Showing 1 - 25 of 39 results
Optogenetic control of the Bicoid morphogen reveals fast and slow modes of gap gene regulation.
Developmental patterning networks are regulated by multiple inputs and feedback connections that rapidly reshape gene expression, limiting the information that can be gained solely from slow genetic perturbations. Here we show that fast optogenetic stimuli, real-time transcriptional reporters, and a simplified genetic background can be combined to reveal the kinetics of gene expression downstream of a developmental transcription factor in vivo. We engineer light-controlled versions of the Bicoid transcription factor and study their effects on downstream gap genes in embryos. Our results recapitulate known relationships, including rapid Bicoid-dependent transcription of giant and hunchback and delayed repression of Krüppel. In addition, we find that the posterior pattern of knirps exhibits a quick but inverted response to Bicoid perturbation, suggesting a noncanonical role for Bicoid in directly suppressing knirps transcription. Acute modulation of transcription factor concentration while recording output gene activity represents a powerful approach for studying developmental gene networks in vivo.
Substratum stiffness regulates Erk signaling dynamics through receptor-level control.
The EGFR/Erk pathway is triggered by extracellular ligand stimulation, leading to stimulus-dependent dynamics of pathway activity. Although mechanical properties of the microenvironment also affect Erk activity, their effects on Erk signaling dynamics are poorly understood. Here, we characterize how the stiffness of the underlying substratum affects Erk signaling dynamics in mammary epithelial cells. We find that soft microenvironments attenuate Erk signaling, both at steady state and in response to epidermal growth factor (EGF) stimulation. Optogenetic manipulation at multiple signaling nodes reveals that intracellular signal transmission is largely unaffected by substratum stiffness. Instead, we find that soft microenvironments decrease EGF receptor (EGFR) expression and alter the amount and spatial distribution of EGF binding at cell membranes. Our data demonstrate that the mechanical microenvironment tunes Erk signaling dynamics via receptor-ligand interactions, underscoring how multiple microenvironmental signals are jointly processed through a highly conserved pathway that regulates tissue development, homeostasis, and disease progression.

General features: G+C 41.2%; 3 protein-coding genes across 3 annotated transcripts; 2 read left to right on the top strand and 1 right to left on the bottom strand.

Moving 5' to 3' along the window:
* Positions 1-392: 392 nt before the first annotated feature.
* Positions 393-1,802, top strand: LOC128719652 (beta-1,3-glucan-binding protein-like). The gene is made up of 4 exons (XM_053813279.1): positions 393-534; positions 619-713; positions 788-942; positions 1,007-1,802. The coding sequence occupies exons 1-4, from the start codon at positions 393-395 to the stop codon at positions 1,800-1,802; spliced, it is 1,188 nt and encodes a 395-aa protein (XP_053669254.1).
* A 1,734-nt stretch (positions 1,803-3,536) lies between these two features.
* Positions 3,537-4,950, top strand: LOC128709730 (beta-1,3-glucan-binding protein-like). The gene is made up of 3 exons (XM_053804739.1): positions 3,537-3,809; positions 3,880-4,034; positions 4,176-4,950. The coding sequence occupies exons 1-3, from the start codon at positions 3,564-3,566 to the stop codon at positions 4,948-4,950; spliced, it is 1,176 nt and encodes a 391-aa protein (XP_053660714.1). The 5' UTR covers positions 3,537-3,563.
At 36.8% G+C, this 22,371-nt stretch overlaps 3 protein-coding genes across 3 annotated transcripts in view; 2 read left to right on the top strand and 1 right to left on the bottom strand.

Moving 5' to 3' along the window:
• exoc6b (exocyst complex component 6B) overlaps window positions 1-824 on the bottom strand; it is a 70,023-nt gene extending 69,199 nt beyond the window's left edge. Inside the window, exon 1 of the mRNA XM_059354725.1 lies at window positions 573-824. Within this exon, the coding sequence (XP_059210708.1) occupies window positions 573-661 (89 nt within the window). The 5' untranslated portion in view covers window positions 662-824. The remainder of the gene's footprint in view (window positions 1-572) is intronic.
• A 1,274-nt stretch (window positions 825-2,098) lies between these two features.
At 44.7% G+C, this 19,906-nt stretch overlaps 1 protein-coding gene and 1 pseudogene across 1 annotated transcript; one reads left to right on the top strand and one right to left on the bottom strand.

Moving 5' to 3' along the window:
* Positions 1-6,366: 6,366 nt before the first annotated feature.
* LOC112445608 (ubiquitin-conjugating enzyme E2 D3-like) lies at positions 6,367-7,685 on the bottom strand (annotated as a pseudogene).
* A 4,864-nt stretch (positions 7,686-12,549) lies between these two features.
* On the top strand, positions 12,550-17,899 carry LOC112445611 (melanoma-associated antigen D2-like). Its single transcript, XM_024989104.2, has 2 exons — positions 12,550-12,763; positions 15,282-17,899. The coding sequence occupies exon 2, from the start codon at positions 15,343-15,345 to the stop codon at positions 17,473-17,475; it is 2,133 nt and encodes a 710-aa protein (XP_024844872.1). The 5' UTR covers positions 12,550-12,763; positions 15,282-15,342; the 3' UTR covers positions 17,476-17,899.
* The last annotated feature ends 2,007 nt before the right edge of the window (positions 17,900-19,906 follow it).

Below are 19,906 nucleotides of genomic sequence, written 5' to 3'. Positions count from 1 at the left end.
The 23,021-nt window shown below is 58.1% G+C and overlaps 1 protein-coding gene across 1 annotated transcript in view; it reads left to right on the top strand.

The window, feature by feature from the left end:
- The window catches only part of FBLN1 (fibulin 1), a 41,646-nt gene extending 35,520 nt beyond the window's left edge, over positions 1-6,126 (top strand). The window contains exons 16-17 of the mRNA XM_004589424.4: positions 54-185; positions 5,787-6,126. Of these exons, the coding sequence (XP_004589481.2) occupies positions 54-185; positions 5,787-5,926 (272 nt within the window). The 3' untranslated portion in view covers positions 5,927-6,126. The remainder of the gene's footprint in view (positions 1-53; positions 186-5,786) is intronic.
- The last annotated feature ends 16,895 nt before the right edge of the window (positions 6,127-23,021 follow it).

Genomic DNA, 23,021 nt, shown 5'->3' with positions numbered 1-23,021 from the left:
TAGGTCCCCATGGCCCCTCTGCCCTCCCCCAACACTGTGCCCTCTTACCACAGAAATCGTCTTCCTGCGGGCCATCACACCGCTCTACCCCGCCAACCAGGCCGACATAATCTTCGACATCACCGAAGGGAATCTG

Stress ball morphogenesis: How the lizard builds its lung.
The function of the lung is closely coupled to its structural anatomy, which varies greatly across vertebrates. Although architecturally simple, a complex pattern of airflow is thought to be achieved in the lizard lung due to its cavernous central lumen and honeycomb-shaped wall. We find that the wall of the lizard lung is generated from an initially smooth epithelial sheet, which is pushed through holes in a hexagonal smooth muscle meshwork by forces from fluid pressure, similar to a stress ball. Combining transcriptomics with time-lapse imaging reveals that the hexagonal meshwork self-assembles in response to circumferential and axial stresses downstream of pressure. A computational model predicts the pressure-driven changes in epithelial topology, which we probe using optogenetically driven contraction of 3D-printed engineered muscle. These results reveal the physical principles used to sculpt the unusual architecture of the lizard lung, which could be exploited as a novel strategy to engineer tissues.
A synthetic gene circuit for imaging-free detection of signaling pulses.
Cells employ intracellular signaling pathways to sense and respond to changes in their external environment. In recent years, live-cell biosensors have revealed complex pulsatile dynamics in many pathways, but studies of these signaling dynamics are limited by the necessity of live-cell imaging at high spatiotemporal resolution. Here, we describe an approach to infer pulsatile signaling dynamics from a single measurement in fixed cells using a pulse-detecting gene circuit. We computationally screened for circuits with the capability to selectively detect signaling pulses, revealing an incoherent feedforward topology that robustly performs this computation. We implemented the motif experimentally for the Erk signaling pathway using a single engineered transcription factor and fluorescent protein reporter. Our "recorder of Erk activity dynamics" (READer) responds sensitively to spontaneous and stimulus-driven Erk pulses. READer circuits open the door to permanently labeling transient, dynamic cell populations to elucidate the mechanistic underpinnings and biological consequences of signaling dynamics.